Less Common Verification Flows

Photo of ID or face

Some companies ask consumers to share a copy of their government-issued identification. This might require scanning the ID or taking photos of the front and back. Some flows invite consumers to censor or remove unnecessary information on their ID, but usually don’t provide instructions on how to do so. Because an image of an ID can be illegally reproduced, some flows add additional safeguards such as liveness detection or facial recognition.

This screenshot from a T-Mobile access request illustrates a flow that includes “Verify your photo ID” with a small icon of a camera.
A screenshot illustrating a manual email verification flow for a request submitted by an authorized agent. An email from BeenVerified reads, “Consumer Reports, Inc. has submitted a Right to Know request on your behalf…To verify your request, please provide us with the following information: your full name, address, and phone number.”

Liveness detection uses your mobile device sensors to try and confirm that you’re a real, live person. If a company uses liveness detection, they often require that consumers take a new ID photo using a camera in their app, rather than uploading a still image.

Some also confirm legitimate IDs by asking consumers to take a selfie photo, sometimes while holding their ID. Many use facial recognition to match the selfie to the photo in the ID. However, selfies can be found on many public profiles. To mitigate stolen images, some flows also ask users to take a new photo in an odd or specific pose, making it more difficult for fraudsters to copy.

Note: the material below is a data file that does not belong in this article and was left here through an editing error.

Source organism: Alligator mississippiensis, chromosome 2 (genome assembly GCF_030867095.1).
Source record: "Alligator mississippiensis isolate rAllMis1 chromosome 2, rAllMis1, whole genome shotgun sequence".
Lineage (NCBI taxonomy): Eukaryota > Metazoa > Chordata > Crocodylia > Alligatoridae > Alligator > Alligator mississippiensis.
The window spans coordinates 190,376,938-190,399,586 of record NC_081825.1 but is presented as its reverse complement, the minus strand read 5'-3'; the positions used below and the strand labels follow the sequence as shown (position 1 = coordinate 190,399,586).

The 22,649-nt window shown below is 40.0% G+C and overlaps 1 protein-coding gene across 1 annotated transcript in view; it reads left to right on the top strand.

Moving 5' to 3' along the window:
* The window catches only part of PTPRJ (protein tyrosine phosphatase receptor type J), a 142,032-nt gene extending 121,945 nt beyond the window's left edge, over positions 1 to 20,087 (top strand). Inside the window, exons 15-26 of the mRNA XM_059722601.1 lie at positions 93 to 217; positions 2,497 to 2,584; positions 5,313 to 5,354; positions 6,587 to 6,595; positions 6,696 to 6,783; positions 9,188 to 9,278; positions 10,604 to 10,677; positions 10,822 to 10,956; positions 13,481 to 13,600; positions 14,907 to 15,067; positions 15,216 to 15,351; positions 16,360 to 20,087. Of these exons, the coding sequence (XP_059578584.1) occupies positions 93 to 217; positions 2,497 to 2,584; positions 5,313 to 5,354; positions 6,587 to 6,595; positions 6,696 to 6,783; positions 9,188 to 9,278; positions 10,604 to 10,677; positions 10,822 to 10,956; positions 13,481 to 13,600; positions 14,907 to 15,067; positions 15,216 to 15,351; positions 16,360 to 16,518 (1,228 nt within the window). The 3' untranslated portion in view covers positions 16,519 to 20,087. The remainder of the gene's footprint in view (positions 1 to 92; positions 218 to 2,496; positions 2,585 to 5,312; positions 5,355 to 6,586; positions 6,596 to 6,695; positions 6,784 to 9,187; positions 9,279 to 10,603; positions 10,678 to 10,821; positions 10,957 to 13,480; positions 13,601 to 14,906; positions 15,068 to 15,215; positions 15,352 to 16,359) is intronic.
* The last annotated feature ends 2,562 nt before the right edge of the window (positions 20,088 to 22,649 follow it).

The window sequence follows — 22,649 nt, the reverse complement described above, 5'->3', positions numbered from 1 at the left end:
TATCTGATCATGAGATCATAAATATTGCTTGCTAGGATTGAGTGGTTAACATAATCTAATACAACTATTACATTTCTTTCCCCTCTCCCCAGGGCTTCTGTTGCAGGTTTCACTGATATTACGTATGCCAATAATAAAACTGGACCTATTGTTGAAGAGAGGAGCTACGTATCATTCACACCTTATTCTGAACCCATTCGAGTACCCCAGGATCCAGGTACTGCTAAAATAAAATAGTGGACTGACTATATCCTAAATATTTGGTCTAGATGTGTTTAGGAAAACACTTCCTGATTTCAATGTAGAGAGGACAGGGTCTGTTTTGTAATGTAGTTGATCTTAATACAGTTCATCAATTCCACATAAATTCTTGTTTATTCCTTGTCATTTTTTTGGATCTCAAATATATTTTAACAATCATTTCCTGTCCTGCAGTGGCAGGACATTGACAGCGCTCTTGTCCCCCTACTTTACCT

Good for… Tricky spots…
•Requests involving sensitive data that requires a higher confidence of verification •Consumers don’t always have access to cameras, or have devices that don’t support newer sensor software
•Situation where a company did not retain consumer phone or email •Consumers don’t always have access to government IDs
•These techniques usually require collecting new, sensitive data that the company didn’t already maintain
•Facial recognition relies on biometric data, a particularly sensitive class of data
A series of screenshots from Bumble’s selfie verification flow. These screenshots are not from an actual data rights request, but are mock-ups created by Bumble to explain their photo verification process. Image created by

Identity questionnaires